Those of us above a certain age remember 9/11 and the awful days after the destruction the Twin Towers. While many of us were in shock and not sure how to deal, the first responders jumped in without a second thought.
Eighteen years later, the September 11th Victims Compensation Fund that is supposed to provide financial support to the victims, the first responders and the families is potentially going to be reduced. The problem is that the number of claims are increasing as the money available might be decreased.
From my perspective, there should be not even a shadow of a doubt that the fund should be kept going. It does not matter which political party (if any) one subscribes to. But Congress seems to have forgotten that. Why does it take Jon Stewart to remind our elected officials (whom we, the voters hired to represent us) that these men and women deserve this money?
The unexpected path from ordinary citizen to civil rights leader is full of rocks, pot holes and an untold number of barriers. But with time, work and opening of minds and hearts, perhaps real change is possible.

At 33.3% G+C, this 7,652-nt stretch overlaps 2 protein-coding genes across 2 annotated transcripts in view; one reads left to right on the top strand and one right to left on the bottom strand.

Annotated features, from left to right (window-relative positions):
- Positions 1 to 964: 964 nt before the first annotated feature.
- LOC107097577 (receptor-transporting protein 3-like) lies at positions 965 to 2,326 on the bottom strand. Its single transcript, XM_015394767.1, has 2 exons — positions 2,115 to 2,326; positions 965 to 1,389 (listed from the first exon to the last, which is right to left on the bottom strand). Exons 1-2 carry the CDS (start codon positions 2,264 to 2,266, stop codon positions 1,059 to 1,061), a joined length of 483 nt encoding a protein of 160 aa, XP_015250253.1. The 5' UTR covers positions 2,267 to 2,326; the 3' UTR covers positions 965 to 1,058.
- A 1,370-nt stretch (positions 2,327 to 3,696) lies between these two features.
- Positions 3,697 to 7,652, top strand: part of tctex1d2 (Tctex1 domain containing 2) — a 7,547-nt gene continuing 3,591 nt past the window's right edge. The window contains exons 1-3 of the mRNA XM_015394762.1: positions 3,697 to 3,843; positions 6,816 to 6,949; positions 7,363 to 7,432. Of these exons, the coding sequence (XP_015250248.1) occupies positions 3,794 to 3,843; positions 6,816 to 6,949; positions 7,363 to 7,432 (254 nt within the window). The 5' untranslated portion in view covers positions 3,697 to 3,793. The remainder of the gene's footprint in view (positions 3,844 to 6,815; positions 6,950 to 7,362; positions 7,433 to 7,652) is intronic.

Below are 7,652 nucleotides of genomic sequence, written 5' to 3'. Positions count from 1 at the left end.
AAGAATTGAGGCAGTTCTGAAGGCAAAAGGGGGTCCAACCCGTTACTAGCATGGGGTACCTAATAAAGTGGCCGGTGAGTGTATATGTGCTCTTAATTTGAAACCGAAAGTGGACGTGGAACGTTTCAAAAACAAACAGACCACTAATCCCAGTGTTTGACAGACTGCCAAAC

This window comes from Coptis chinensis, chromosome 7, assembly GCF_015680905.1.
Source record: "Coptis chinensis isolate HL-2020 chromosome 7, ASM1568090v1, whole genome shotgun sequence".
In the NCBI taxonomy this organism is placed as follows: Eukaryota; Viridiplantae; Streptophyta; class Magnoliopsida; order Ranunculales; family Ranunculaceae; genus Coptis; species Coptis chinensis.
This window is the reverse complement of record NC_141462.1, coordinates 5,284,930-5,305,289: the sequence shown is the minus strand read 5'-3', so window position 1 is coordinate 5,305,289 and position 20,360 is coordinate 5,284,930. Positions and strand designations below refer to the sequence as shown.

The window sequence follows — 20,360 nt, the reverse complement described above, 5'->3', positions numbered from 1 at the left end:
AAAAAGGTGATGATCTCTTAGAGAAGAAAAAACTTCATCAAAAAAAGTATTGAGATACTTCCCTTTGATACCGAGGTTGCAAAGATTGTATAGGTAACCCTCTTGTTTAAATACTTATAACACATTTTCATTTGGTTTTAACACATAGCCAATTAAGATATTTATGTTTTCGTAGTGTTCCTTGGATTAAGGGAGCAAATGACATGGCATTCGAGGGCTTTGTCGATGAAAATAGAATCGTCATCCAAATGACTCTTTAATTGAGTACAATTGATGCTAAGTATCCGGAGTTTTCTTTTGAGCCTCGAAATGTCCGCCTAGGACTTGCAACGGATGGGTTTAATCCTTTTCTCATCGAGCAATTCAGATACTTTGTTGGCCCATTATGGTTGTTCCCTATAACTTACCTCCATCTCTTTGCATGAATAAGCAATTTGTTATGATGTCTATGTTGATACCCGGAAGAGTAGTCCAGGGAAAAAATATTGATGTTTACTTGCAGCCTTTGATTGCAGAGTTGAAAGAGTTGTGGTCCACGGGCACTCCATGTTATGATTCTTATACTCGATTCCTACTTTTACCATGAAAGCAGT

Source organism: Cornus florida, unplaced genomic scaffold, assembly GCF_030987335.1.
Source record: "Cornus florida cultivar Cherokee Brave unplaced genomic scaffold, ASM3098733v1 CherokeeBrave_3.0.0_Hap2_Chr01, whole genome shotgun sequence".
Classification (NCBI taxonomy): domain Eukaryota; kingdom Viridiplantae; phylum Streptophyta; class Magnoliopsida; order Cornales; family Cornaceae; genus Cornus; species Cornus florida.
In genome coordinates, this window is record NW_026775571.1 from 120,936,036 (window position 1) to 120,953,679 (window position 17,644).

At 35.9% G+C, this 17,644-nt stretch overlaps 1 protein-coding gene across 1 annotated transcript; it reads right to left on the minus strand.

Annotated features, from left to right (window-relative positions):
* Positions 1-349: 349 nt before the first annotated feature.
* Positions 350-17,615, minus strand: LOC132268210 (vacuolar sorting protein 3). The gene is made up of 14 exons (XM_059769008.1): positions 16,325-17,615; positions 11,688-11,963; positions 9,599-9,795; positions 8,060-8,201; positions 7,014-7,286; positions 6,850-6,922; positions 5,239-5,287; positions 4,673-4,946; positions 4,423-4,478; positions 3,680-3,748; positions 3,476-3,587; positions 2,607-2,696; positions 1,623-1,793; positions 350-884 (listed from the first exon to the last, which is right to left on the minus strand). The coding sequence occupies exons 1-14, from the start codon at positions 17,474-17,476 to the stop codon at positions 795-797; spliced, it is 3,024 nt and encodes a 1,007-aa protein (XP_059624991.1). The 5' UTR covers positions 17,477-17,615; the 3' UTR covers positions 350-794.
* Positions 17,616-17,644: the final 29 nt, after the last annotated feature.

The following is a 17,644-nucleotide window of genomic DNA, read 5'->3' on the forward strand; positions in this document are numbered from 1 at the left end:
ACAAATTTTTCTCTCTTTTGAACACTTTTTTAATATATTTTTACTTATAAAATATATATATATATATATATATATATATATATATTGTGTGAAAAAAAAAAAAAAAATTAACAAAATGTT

Born in 1918 in South Africa, he grew up in a world where separation between the races and apartheid was the social, moral and legal law of the land. As an adult, he became a lawyer and slowly transitioned from ordinary citizen to civil rights leader. Along the way, he was accused of crimes by the authorities, his family was targeted and he spent decades in jail.
Along the way, Nelson Mandela’s legend grew far beyond his native land. As the first President of South Africa, he changed his nation and the world for the better.
I have one word to describe this book: wow. The problem with many autobiographies is that the writer can be very me me me. But in telling his life story from his perspective, Mr. Mandela reminds the reader of our common humanity and that the fight for human rights must continue until we are all free.